Sunday, December 27, 2009

Forgotten Maguindanao massacre victims--the Lechonsito couple

I'm posting below a letter to the editor from the Philippine broadsheet Philippine Daily Inquirer.

Preliminary hearings are now being done to the suspects (the Ampatuans of Maguindanao province and their private army) in the Maguindanao massacre or Ampatuan massacre, where 57 persons were brutally killed because of presumably a conflict between two powerful families.

Forgotten massacre victims
Philippine Daily Inquirer
First Posted 23:52:00 12/27/2009

I AM KATHRINA FLEUR LECHONSITO Serrano. I am a niece of two of the victims of the Maguindanao massacre—Eduardo “Nonie” Lechonsito and Cecil Lechonsito. My mom is the sister of Eduardo and we really appreciate Ceres Doyo’s Dec. 24 column. Our lives will never be the same again after they were killed. They left two daughters, aged 19 and 23.

We can’t describe the grief the girls are experiencing right now. Their parents were just innocent motorists who happened to be at the wrong place at the wrong time. Their mother was just here from Qatar for the graduation of the elder daughter in March and to spend Christmas with the family after two years of being away. Now, their parents won’t be spending any Christmas, graduation or special occasion with them.

We want justice for them and we want our voices heard. My cousins and mom were interviewed by Kiri Dalena for ANC, but aside from that documentary, nobody seems to be interested in my Tito and Tita’s story, or the stories of their companions in the red Vios. We would like to bring to the public consciousness that there were other innocent victims in that massacre who were not even part of the convoy. My Tito and Tita just wanted to go to the hospital for the CT scan of my Tito, who suffered a mild stroke two days before. His loyal staff, Mercy Palabrica and Darryl de los Reyes accompanied them. We can just imagine how they pleaded for their lives. They were not violent persons and for them to die the way they did is hard to accept.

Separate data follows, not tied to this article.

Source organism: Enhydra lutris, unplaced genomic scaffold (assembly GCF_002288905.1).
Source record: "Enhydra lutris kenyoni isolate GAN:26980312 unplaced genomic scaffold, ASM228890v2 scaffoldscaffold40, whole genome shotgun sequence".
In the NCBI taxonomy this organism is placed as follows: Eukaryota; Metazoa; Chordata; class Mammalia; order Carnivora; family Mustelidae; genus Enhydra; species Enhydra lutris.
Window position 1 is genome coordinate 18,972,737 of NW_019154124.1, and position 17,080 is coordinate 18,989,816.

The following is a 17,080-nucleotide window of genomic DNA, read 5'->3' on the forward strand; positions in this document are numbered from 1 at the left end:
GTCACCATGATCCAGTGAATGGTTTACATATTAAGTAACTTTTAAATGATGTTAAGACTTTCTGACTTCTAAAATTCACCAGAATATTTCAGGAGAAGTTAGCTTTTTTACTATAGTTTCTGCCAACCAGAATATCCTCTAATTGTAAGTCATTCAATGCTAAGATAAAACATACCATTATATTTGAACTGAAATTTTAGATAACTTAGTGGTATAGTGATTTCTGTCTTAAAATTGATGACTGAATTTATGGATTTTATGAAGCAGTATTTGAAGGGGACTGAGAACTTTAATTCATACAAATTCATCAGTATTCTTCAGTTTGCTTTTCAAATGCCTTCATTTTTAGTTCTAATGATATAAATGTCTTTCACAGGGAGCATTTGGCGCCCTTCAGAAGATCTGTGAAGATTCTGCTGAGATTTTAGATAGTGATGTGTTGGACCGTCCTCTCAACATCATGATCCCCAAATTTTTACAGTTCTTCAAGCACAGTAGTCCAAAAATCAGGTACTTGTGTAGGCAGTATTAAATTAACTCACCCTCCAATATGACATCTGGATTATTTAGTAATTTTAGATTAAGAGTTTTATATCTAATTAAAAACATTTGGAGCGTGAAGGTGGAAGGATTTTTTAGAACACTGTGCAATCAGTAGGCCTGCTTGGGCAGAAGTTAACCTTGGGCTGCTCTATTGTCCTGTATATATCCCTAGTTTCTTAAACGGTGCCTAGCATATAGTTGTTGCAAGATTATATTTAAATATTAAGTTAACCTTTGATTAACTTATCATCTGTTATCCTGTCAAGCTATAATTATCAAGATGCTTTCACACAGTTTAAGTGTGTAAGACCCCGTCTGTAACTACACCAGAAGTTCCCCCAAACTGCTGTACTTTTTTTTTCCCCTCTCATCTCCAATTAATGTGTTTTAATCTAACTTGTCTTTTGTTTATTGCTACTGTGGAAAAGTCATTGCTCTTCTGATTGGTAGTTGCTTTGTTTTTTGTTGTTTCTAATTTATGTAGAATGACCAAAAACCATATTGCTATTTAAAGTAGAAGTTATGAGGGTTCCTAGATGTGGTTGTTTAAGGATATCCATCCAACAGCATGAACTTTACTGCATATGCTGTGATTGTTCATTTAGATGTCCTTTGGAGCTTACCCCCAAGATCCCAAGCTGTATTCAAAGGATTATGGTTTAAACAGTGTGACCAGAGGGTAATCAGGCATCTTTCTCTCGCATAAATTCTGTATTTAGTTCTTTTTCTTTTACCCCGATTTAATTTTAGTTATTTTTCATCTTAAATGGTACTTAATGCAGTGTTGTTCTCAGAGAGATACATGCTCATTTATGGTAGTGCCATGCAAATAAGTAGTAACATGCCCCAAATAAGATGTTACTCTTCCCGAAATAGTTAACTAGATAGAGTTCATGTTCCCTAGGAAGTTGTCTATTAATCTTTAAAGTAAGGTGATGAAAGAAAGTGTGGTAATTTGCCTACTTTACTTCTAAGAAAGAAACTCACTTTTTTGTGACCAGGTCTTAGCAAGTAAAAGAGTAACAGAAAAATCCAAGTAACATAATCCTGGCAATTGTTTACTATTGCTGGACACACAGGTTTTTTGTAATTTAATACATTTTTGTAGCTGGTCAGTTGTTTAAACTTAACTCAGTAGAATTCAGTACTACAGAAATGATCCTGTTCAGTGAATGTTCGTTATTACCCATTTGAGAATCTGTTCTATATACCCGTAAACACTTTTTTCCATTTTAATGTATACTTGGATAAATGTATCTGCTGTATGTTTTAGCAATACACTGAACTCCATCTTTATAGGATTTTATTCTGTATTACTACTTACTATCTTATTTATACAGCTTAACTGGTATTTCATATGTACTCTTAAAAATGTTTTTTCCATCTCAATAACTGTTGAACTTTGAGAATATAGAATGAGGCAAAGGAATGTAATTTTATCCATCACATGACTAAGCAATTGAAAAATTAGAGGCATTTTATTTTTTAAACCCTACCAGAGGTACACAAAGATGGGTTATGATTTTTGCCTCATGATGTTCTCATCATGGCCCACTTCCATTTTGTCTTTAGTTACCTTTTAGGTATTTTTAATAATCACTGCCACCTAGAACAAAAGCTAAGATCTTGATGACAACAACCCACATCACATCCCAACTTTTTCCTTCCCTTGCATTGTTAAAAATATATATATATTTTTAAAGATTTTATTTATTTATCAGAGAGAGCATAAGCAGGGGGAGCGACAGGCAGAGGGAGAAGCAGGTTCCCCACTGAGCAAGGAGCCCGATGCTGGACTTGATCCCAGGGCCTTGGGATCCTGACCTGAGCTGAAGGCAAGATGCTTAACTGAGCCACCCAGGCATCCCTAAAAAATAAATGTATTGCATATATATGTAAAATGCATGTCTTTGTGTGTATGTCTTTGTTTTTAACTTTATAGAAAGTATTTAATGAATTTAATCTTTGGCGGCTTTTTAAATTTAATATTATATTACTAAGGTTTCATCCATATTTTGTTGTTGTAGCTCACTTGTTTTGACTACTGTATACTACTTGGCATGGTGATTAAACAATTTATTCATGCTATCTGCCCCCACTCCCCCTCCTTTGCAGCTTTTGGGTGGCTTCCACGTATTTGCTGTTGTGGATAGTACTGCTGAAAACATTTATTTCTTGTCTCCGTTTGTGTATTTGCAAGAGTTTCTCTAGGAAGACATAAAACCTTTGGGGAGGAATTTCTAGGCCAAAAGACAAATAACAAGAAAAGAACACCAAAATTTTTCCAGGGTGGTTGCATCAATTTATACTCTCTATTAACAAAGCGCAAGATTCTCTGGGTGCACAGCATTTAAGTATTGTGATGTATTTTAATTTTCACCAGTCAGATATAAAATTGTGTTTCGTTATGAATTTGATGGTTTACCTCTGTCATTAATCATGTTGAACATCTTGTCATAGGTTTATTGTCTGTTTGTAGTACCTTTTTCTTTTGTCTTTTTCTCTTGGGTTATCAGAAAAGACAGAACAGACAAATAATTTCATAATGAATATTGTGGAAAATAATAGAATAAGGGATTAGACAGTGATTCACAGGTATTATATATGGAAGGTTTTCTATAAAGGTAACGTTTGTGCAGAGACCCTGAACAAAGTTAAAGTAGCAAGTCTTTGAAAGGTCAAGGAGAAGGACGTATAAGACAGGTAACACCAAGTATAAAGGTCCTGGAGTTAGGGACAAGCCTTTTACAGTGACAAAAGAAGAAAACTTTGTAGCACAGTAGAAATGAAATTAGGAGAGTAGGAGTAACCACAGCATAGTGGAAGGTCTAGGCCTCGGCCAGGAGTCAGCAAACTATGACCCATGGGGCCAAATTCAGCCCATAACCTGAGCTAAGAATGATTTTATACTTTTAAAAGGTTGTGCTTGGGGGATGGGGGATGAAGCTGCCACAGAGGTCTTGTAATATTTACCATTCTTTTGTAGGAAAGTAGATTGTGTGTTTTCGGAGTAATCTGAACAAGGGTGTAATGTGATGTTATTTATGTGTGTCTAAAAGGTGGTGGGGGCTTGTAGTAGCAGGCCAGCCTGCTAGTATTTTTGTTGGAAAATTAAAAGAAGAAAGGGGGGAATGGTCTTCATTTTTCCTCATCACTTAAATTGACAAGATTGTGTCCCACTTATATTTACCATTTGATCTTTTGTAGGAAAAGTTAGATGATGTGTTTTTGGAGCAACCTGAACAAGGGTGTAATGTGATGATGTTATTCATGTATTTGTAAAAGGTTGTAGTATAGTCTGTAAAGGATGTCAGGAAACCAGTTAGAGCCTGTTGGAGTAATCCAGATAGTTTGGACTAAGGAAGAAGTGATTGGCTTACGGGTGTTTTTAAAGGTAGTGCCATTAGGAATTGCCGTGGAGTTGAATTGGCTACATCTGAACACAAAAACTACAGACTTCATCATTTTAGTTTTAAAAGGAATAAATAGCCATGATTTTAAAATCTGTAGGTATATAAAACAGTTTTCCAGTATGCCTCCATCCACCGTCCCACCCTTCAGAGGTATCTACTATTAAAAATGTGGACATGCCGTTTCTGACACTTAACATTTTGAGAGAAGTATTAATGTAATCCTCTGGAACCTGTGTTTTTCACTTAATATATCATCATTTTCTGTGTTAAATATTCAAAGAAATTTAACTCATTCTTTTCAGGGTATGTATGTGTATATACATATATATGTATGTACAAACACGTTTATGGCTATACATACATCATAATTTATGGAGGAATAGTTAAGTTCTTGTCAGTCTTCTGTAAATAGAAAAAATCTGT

We are a very close-knit family, and it is not only their daughters who are in anguish. All of us in the family can’t find an answer to why they were included in the massacre.

We don’t know how we could let the whole world know about their story. We want them also included in the search for justice for the Ampatuan massacre victims.


Thursday, December 24, 2009

merry Christmas 2009

Christmas Eve
here in the Philippines.
Probably the last of the Christmas-
caroling kids have passed by our house and
have gotten their share of the candies and coins
we've prepared for them. In the background, I hear some
fireworks exploding as some people start an early
celebration of
Christmas, usually after the Catholic Christmas
mass being held in
various churches. Mobile phones
have started to
get busy as people have
started to send out
Christmas greetings to family and friends.
In many homes,
families are putting finishing touches
to their meals prepared for the celebration
of Christmas Eve or noche buena.
For some families, welcoming Christmas on midnight

is a grand feast. For others, like for my family, it is a simple gathering, with a
prayer to the